By Xeni Jardin at 6:32 am Mon, Mar 18, 2013
I still think one of the most chilling things I have ever seen on a David Attenbrough wildlife programme was when a Komodo dragon attacked and bit a cow and just followed it around for days waiting for an infection to set in and kill it.
Their was a “making of” bit at the end and the cameramen admitted that it was one of the hardest things they ever had to film
Sounds gruesome. I wonder what it is about the Komodo’s biology that allows it to comfortably harbor these bacteria and eat the infected meat without any problems.
Read for yourself:
Bull et all – Deathly Drool: Evolutionary and Ecological Basis of Septic Bacteria in Komodo Dragon Mouths
Unknown to humans until 100 years ago? Unknown to western civilisation surely!
No. Every human that ever saw a Komodo dragon before 1913 was chased down, bitten, and followed unto infectious death. Komerta.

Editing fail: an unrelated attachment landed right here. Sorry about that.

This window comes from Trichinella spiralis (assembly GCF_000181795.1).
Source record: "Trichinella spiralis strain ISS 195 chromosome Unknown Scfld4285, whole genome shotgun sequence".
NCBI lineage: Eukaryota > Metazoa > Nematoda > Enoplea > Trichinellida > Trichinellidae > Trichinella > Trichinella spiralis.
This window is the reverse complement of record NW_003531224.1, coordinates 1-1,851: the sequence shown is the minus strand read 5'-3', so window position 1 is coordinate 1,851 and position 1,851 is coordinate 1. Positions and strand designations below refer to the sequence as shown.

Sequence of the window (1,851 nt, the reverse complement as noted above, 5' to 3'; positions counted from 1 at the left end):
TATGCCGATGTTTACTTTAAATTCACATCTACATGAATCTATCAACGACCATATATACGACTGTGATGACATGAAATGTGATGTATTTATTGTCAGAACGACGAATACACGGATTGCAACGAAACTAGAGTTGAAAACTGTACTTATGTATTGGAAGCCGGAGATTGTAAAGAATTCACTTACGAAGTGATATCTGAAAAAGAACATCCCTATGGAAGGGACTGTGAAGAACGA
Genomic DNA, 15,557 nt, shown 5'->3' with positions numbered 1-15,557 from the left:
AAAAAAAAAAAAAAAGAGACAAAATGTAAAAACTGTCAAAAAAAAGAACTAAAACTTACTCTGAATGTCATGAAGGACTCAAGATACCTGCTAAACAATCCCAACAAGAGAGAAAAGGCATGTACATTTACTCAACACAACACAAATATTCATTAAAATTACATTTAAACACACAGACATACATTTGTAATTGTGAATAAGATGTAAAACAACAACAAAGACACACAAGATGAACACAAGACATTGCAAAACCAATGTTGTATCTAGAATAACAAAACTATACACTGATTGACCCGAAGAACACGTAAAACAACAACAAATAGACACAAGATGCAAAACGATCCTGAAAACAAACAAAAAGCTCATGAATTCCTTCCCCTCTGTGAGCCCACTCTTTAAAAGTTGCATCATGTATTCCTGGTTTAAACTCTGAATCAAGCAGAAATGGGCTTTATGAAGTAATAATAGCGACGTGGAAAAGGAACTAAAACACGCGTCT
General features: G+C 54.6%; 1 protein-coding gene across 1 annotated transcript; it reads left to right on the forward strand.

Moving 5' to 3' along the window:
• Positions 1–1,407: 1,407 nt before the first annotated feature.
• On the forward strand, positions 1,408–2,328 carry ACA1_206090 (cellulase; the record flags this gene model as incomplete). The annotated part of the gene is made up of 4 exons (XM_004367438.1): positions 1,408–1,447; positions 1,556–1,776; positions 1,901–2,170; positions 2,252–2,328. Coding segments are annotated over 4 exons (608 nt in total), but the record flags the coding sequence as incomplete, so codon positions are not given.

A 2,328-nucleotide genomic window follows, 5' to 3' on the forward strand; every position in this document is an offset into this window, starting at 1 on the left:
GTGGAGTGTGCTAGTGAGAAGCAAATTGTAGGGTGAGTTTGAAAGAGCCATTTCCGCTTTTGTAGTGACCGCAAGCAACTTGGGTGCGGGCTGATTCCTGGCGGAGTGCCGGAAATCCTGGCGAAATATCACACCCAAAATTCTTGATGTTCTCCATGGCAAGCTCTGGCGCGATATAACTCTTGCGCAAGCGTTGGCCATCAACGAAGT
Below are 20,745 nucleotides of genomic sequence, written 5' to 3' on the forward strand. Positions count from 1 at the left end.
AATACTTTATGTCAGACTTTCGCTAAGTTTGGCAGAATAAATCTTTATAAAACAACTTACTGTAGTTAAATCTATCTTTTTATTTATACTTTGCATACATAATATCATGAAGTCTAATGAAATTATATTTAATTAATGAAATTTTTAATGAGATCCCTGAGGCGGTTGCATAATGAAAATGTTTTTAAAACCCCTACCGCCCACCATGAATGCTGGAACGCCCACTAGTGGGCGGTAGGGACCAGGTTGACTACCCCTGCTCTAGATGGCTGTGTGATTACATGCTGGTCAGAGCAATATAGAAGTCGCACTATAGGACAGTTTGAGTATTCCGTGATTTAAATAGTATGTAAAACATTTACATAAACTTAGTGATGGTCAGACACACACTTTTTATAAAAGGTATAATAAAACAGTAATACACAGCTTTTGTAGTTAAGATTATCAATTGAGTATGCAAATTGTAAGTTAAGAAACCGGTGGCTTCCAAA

Those that the Komodo didn’t bite were relentlessly hounded online via social media.
I find that any article on this species gets more fun if you simply omit the word “komodo”
I like to imagine that the public got their first awesome glimpse of these baby komodo dragons as they perched peacefully on the naked, ash-covered body of a lithe blonde zookeeper.
They’re known to attack their victims through soft tissue or orifices (testicles, throat, anus) and eat their way through. Not so adorable now, are they?
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